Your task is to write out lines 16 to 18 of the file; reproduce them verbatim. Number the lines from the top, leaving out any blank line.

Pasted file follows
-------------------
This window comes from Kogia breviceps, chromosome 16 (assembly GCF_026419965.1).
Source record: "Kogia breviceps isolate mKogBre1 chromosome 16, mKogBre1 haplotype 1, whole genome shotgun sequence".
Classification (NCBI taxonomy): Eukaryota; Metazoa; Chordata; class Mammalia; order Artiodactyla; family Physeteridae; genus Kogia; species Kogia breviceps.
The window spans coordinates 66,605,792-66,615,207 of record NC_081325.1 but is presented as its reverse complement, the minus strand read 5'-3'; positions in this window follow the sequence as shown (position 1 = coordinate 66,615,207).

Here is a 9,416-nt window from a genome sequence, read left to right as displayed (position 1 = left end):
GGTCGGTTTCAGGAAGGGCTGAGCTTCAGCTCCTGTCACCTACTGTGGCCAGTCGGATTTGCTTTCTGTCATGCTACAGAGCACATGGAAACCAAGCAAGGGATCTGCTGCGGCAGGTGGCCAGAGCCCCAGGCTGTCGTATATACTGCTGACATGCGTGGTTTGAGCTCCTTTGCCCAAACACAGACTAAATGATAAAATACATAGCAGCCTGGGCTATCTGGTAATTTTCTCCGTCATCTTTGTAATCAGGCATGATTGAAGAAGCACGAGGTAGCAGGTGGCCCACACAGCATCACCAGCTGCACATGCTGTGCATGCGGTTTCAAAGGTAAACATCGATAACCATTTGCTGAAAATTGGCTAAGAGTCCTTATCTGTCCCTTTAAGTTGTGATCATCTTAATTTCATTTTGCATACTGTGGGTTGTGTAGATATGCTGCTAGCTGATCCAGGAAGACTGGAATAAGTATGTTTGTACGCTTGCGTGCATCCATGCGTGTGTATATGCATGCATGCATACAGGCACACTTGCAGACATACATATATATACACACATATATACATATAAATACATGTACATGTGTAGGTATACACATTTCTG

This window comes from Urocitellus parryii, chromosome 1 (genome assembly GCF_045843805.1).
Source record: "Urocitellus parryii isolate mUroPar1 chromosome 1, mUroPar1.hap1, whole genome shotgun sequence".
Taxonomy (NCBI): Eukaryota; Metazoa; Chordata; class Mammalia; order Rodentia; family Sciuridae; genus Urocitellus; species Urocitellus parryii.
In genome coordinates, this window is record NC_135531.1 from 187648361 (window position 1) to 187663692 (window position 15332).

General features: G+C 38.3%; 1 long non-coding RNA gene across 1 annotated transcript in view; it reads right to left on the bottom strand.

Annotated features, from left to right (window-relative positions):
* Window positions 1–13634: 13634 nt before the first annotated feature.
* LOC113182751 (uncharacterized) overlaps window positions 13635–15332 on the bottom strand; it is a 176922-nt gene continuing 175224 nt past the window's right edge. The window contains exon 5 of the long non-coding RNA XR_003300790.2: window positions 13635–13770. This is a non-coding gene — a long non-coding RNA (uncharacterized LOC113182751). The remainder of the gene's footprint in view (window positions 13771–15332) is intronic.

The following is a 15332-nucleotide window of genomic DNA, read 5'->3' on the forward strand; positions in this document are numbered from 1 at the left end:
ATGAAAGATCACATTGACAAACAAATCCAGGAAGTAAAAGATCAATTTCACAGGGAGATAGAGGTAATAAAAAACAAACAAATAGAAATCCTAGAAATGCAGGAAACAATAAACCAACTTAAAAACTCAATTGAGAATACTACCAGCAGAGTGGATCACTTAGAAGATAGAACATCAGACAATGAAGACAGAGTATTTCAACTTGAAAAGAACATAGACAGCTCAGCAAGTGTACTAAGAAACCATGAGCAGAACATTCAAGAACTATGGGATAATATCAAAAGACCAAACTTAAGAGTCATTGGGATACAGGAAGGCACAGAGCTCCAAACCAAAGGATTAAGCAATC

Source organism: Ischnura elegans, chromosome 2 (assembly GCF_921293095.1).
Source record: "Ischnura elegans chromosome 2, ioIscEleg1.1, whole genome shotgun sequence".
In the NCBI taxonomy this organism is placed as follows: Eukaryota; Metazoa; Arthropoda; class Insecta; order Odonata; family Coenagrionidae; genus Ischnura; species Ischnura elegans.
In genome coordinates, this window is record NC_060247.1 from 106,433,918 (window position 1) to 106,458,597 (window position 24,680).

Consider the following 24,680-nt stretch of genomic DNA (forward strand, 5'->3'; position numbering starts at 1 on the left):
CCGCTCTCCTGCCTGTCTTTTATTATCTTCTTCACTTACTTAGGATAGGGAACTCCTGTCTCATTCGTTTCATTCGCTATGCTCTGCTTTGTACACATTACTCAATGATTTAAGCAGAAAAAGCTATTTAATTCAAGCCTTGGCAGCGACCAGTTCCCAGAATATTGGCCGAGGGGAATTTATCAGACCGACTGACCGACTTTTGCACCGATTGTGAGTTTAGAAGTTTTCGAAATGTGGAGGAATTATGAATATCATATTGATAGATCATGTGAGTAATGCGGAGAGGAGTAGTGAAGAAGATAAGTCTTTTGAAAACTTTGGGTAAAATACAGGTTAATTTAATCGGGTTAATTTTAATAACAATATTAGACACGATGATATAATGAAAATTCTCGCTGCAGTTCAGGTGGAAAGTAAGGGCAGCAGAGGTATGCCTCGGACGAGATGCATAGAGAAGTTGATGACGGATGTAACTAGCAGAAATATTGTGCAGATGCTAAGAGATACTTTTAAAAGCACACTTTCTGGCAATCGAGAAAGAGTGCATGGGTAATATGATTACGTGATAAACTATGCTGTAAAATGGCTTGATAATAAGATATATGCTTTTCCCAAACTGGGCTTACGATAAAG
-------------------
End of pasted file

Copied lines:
ATGAAAGATCACATTGACAAACAAATCCAGGAAGTAAAAGATCAATTTCACAGGGAGATAGAGGTAATAAAAAACAAACAAATAGAAATCCTAGAAATGCAGGAAACAATAAACCAACTTAAAAACTCAATTGAGAATACTACCAGCAGAGTGGATCACTTAGAAGATAGAACATCAGACAATGAAGACAGAGTATTTCAACTTGAAAAGAACATAGACAGCTCAGCAAGTGTACTAAGAAACCATGAGCAGAACATTCAAGAACTATGGGATAATATCAAAAGACCAAACTTAAGAGTCATTGGGATACAGGAAGGCACAGAGCTCCAAACCAAAGGATTAAGCAATC

Source organism: Ischnura elegans, chromosome 2 (assembly GCF_921293095.1).
Source record: "Ischnura elegans chromosome 2, ioIscEleg1.1, whole genome shotgun sequence".